+45° congruent verbal

Two out of the three kinematic parameters on the horizontal axis were significantly delayed with respect to the tangential profile (delta XT for acceleration: 15.15 ms; velocity: 19.17 ms), yielding a significant combined effect (Fisher combination: K = 15.94; p = 0.0004; Figure 6B right panel and Supplementary Figure 2B). Conversely, on the vertical axis, the velocity peak occurred 10 ms earlier than on the tangential profile. The combined test for the comparison between Z and T also revealed a significant effect (Fisher combination: K = 8.78; p = 0.011). Finally, the three kinematic parameters on the vertical profile occurred significantly earlier than those recorded on the horizontal profile (delta XZ for acceleration: 20.87 ms; velocity: 29.12 ms; deceleration: 21.95 ms; Fisher combination: K = 20.69; p = 0.0004).

Incongruent verbal conditions: Incongruency altered the temporal dynamic of the movement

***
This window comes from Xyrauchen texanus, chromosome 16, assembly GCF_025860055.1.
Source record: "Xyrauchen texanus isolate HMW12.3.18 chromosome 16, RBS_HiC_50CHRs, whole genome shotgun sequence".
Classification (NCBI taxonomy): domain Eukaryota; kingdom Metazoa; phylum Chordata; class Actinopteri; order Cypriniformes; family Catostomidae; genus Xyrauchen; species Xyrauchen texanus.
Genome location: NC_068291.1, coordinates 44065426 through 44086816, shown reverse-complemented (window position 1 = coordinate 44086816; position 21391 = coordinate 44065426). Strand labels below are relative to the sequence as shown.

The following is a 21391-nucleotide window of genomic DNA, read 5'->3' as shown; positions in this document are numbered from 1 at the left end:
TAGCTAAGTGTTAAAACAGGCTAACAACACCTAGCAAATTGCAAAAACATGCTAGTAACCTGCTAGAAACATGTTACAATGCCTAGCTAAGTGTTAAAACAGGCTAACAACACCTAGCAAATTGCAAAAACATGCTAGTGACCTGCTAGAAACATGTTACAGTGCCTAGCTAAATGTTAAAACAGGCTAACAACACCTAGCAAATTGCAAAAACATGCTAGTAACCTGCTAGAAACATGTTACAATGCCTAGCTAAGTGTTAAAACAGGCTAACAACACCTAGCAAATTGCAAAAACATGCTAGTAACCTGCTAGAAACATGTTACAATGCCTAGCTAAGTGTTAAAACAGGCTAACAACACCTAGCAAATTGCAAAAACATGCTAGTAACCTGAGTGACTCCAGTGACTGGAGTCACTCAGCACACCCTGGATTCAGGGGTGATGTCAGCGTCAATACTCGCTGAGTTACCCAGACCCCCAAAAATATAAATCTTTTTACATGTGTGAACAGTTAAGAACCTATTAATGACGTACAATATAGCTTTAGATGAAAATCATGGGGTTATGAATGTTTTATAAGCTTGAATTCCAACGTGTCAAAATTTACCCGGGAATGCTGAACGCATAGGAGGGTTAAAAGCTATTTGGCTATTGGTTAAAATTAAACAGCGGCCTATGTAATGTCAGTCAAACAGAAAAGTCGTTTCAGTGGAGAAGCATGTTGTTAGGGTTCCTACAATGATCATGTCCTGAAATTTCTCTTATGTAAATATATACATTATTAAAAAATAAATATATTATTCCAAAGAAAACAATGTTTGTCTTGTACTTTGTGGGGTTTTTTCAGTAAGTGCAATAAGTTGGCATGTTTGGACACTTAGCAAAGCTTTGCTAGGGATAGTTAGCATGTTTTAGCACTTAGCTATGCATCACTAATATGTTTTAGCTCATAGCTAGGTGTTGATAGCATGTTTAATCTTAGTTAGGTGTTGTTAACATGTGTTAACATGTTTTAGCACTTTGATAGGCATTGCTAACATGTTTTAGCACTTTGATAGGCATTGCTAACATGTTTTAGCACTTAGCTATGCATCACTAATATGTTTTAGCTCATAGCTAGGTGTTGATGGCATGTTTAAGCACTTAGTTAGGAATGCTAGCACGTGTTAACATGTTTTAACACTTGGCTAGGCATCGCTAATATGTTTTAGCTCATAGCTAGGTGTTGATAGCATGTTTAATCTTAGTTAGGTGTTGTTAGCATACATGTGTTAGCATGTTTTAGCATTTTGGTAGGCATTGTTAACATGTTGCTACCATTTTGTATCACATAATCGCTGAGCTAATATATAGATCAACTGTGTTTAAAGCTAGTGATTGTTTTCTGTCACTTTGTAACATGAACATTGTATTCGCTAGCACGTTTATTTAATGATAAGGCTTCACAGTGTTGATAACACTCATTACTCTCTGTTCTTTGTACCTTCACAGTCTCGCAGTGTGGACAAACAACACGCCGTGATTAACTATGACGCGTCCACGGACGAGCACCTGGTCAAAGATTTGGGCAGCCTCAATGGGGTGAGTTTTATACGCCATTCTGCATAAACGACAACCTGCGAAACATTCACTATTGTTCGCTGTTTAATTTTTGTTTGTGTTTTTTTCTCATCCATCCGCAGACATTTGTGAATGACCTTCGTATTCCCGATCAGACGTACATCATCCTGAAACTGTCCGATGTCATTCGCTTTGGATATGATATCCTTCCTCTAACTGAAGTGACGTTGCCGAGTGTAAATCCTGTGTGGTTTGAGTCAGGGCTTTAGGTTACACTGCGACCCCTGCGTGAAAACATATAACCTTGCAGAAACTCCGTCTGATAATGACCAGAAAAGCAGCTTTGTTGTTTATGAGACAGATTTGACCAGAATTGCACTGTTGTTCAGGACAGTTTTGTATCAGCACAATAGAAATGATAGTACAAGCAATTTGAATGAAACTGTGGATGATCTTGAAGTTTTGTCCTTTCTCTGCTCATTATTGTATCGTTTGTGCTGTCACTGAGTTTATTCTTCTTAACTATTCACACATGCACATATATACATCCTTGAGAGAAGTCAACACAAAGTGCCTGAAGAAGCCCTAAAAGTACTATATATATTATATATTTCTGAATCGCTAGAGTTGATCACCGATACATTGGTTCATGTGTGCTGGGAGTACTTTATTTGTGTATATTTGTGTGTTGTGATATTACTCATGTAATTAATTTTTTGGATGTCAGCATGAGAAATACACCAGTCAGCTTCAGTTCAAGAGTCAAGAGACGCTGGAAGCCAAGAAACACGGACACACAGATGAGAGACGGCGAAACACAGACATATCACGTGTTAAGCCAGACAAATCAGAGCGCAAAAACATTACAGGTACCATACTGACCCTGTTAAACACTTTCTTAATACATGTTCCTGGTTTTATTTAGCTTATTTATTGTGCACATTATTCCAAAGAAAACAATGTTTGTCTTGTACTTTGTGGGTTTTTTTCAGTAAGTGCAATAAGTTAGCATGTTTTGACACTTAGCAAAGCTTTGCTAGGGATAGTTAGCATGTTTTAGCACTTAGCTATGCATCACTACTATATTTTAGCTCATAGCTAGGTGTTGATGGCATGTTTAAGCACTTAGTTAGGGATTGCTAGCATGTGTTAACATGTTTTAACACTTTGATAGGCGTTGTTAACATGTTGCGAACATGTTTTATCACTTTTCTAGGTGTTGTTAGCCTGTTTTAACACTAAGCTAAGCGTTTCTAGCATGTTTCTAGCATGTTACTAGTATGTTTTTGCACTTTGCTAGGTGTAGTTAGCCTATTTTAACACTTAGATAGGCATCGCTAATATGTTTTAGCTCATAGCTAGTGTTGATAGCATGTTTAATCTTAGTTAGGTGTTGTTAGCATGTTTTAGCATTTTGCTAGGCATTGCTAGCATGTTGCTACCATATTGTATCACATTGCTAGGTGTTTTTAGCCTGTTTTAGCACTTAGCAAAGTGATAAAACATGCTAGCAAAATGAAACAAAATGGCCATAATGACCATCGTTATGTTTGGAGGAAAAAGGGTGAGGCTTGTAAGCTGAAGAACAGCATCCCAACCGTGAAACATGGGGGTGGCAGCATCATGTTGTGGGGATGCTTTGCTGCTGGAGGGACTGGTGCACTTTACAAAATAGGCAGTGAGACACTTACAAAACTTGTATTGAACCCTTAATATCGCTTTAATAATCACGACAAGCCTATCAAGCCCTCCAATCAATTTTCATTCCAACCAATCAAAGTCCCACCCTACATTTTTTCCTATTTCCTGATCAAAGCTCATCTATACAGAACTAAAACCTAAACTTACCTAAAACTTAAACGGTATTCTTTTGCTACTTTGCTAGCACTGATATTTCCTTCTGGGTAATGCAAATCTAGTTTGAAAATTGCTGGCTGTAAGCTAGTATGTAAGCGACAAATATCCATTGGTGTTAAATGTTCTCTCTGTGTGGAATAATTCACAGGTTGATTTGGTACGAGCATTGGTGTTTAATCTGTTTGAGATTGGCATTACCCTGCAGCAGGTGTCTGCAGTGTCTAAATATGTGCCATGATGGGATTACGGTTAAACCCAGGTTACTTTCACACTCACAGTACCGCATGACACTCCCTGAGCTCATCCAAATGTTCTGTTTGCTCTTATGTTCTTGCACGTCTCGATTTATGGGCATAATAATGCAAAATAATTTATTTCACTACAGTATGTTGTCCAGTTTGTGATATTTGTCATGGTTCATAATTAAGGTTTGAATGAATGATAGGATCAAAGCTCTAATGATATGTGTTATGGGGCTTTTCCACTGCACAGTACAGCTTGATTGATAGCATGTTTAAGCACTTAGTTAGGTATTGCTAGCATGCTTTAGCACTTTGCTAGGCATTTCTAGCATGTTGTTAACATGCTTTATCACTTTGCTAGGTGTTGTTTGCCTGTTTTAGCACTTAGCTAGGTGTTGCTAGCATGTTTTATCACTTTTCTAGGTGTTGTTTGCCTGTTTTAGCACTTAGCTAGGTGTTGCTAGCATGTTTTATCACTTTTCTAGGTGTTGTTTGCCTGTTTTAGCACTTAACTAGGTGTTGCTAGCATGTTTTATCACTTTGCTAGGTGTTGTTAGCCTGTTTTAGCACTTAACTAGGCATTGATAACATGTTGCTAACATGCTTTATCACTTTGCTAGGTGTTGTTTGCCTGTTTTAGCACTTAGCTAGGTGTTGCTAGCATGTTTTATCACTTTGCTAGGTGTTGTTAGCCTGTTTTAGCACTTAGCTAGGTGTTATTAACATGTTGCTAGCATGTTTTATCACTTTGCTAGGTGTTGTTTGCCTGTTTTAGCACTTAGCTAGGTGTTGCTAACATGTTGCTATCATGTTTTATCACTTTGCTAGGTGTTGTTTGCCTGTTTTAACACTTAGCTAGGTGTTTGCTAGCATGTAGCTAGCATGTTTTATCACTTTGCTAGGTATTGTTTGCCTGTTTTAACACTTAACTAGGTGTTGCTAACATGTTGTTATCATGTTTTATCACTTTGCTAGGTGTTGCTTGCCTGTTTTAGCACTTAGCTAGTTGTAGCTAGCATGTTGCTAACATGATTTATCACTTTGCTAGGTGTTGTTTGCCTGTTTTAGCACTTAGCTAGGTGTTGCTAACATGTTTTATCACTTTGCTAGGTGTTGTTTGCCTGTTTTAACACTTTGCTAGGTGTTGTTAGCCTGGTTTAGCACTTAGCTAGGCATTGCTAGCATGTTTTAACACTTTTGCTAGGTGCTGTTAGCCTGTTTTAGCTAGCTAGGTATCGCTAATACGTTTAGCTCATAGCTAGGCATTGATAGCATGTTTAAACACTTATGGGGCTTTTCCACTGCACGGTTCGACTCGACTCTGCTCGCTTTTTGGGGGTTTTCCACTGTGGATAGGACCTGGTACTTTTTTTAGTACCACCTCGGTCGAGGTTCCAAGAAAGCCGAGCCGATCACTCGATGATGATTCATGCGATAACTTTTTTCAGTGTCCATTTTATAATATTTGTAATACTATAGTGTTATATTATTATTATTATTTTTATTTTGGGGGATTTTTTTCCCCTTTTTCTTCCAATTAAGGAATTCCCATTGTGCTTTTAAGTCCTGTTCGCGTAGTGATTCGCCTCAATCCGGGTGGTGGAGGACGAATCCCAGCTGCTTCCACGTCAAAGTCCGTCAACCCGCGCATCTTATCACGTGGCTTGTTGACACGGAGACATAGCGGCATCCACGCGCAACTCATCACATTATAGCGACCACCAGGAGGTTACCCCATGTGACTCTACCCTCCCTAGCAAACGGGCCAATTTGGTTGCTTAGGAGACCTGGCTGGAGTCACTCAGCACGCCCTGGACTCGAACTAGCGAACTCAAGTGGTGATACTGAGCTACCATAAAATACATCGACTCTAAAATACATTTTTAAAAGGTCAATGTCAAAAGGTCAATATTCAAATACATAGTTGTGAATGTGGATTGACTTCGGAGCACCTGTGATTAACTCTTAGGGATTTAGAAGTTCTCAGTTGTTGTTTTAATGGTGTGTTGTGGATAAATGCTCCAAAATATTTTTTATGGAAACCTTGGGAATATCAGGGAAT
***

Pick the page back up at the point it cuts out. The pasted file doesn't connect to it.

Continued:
−45° incongruent verbal

The acceleration peak on the horizontal axis occurred 10 ms earlier than the one on the tangential profile; yet the Fisher combination did not reach significance (K = 5.14; p = 0.12; Figure 7A for deceleration and Supplementary Figure 3 for the other kinematic parameters). On the vertical axis, the acceleration, velocity and deceleration peaks occurred later than the tangential ones (delta ZT for acceleration: 30.83 ms; velocity: 26.57 ms; and deceleration: 25.77 ms). This resulted in a significant combined effect (Fisher combination: K = 19.31; p = 0.0004). In line with this pattern and in contrast to all the previously reported results, the three kinematic parameters on the vertical profile were delayed with respect to those recorded on the horizontal axis (delta XZ for acceleration: 56.37 ms; velocity: 28.31 ms; deceleration: 35.76 ms; Fisher combination: K = 18.05; p = 0.0004).